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This is the eighth volume in the series of Memorial Tributes compiled by the National Academy of Engineering as a personal remembrance of the lives and outstanding achievements of its members and international members. These volumes are intended to stand as an enduring record of the many contributions of engineers and engineering to the benefit of humankind. In most cases, the authors of the tributes are contemporaries or colleagues who had personal knowledge of the interests and the engineering accomplishments of the deceased.
BY ANTON TEDESKO
Hannskarl Bandel, creator of imposing structures, was born in Dessau, Germany, on May 3, 1925. His father was an architect, owner of a construction firm. His mother's maiden name was Brechtel and she came from the family of the well-known German construction company called Brechtel. Hannskarl studied civil engineering at the Technical University of Berlin under the famous Professor Dischinger. Under Professor Sattler he earned his doctorate in engineering.
After design and research experience with several firms in the German steel industry, he became an assistant of Professor Sattler, who suggested that he visit the United States to widen his experience with suspension bridges. Bandel, however, moved up the ladder with his work on building structures in the New York office of Fred Severud (former National Academy of Engineering member). Severud was so impressed by Bandel's creativity and outstanding structural design ability that he made him his associate. Three years later, he was made a full partner of the firm, subsequently known as Severud, Perrone, Sturm, Bandel.
It can be said that the reputation that the firm thereafter acquired was, to a great extent, due to Bandel's dynamic personality and his innovative vision. Personally, he was a shy and modest man who judged the work of others fairly, but he would speak out against poorly conceived solutions. His coworkers considered it a privilege to be involved in his efforts and were quite often astounded by the breadth of his ideas and his inventiveness.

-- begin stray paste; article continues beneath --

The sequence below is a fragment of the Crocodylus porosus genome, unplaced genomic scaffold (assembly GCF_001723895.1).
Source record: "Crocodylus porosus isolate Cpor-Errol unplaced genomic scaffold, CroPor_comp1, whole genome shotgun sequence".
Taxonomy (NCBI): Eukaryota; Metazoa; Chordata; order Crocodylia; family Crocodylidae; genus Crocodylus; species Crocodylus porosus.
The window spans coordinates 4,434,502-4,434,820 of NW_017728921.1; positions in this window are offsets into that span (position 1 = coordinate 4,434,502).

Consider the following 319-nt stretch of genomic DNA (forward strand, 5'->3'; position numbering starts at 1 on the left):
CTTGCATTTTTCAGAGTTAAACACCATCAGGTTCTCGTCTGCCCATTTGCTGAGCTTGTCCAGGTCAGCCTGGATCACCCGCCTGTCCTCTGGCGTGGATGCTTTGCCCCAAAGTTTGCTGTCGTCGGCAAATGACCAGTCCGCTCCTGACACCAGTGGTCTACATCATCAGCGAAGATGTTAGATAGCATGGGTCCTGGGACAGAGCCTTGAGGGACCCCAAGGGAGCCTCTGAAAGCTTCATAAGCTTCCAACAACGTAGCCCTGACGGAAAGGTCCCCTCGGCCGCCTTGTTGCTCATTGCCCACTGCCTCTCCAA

During his years with Severud, he designed the Marina Towers in Chicago; with architect Eero Saarinen, he designed the 630-foot-high Jefferson Memorial Arch in St. Louis; and he worked on the cable-suspended Madison Square Garden arena roof in New York City; the Place St. Marie in Montreal; the Toronto City Hall; the Ford Foundation headquarters building in New York City; the Kennedy Center for the Performing Arts in Washington, D.C.; and the Crystal Cathedral in Garden Grove, California.
In 1978 he was elected a member of the National Academy of Engineering. After Fred Severud's retirement, the firm, despite Bandel's objections, was bought by a Hungarian engineer. Bandel left the firm and became the senior vice-president of DRC Consultants, working on cable-stayed bridges and various other structures, following his original design ideas.
He was offered the chair of structural engineering at the University of Graz, Austria, in 1980, but graciously turned down the offer because the daily challenging assignments of his professional life in America were much more important to him than a highly visible, prestigious professorship in Europe.
Dr. Bandel recently conceived and developed the feasibility study making use of an arch to strengthen the cantilever truss on the Mathews Bridge in Jacksonville, Florida. He was involved in providing construction engineering services for the cable-stayed Sunshine Skyway Bridge in Florida and the cable- stayed Glebe Island Bridge in Sydney, Australia.
His ideas for the rehabilitation of deficient structures and in the retrofitting of long-span bridges will have repercussions for American infrastructure in the years to come. Structural engineering of the highest level was applied in his work on the National Aeronautics and Space Administration-commissioned study for the Pathfinder (man-to-Mars mission). This assignment encompasses the design of joints for a three-dimensional truss built in a zero-gravity environment without tools to subsequently sustain the loads associated with entering the atmosphere of Mars.
On December 29, 1993, as countless times before, he was on the ski slopes of the Aspen Highlands at Aspen, Colorado. His wife was with him when he suddenly suffered what seemed to be indigestion. The ski patrol placed him on a toboggan and rapidly descended with him to lower altitudes. But Hannskarl lost his oxygen mask during the trip and died due to heart failure. He had never been ill before and his friends observed that this was the way he wanted to go.
He will be missed by his many friends. He is survived by his wife, the former Irmtraut Sitter, living in Carbondale, Colorado.